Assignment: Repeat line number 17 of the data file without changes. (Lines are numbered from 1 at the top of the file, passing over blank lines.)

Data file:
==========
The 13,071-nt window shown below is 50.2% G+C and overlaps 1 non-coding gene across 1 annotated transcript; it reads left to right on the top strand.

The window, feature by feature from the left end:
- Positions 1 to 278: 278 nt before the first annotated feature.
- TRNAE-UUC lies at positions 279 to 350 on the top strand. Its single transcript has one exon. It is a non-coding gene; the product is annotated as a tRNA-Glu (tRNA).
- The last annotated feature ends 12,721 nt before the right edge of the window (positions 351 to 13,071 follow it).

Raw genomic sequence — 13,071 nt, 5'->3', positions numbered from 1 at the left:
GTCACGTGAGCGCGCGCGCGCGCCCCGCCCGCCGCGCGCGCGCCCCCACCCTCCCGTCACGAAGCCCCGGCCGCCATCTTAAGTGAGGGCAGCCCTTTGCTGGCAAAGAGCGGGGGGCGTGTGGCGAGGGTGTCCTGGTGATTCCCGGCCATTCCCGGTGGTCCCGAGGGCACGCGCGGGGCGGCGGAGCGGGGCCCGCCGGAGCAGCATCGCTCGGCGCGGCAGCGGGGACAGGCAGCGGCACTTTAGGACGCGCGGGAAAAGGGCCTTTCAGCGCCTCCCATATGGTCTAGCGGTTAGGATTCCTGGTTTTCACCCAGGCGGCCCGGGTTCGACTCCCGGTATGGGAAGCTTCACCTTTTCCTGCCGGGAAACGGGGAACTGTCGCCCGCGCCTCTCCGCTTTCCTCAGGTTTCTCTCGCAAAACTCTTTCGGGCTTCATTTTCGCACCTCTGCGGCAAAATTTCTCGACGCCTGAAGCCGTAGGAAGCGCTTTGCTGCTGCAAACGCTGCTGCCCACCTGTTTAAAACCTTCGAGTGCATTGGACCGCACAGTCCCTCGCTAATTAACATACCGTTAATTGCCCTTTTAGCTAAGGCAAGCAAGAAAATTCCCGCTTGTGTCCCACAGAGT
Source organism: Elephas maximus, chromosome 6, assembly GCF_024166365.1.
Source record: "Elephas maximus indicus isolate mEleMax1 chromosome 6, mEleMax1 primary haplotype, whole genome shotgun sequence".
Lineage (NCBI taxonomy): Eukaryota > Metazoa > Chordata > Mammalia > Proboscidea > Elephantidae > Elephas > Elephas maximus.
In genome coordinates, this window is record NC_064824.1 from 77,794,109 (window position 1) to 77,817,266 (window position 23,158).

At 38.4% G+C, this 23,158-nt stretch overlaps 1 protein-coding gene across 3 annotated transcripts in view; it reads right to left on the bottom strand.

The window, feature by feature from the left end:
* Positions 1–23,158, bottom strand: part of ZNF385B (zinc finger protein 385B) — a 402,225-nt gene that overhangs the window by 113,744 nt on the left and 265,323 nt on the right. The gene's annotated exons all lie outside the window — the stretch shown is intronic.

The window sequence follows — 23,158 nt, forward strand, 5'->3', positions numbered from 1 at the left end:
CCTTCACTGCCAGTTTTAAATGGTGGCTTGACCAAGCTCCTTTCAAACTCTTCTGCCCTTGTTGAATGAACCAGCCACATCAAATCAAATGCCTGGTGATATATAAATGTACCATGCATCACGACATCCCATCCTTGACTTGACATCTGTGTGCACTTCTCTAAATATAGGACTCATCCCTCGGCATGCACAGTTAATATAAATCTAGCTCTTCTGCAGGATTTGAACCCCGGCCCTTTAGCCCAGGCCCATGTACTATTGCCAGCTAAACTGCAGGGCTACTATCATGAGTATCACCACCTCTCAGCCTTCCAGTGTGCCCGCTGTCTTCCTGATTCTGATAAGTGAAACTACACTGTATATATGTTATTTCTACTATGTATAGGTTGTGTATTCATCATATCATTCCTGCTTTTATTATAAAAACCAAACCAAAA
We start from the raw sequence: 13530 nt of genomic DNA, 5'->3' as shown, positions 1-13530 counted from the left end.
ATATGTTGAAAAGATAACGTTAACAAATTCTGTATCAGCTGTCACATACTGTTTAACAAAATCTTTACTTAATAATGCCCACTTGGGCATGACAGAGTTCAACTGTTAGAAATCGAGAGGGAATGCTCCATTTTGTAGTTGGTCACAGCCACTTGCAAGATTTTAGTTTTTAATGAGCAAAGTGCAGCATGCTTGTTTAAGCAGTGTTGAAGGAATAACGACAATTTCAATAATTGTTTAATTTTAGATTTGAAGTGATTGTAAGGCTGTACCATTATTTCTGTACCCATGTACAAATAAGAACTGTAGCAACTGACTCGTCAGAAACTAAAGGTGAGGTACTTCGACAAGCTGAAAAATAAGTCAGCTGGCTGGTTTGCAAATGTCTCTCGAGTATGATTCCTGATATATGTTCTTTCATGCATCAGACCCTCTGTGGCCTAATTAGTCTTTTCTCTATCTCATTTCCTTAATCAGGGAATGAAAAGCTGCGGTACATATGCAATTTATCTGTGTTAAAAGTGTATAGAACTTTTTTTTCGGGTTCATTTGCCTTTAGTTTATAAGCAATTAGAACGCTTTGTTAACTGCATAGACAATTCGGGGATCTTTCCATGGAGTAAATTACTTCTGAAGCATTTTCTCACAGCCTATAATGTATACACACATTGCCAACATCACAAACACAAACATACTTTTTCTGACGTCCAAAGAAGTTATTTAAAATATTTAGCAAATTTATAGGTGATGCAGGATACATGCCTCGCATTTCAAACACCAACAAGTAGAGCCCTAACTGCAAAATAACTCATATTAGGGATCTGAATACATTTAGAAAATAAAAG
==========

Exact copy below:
We start from the raw sequence: 13530 nt of genomic DNA, 5'->3' as shown, positions 1-13530 counted from the left end.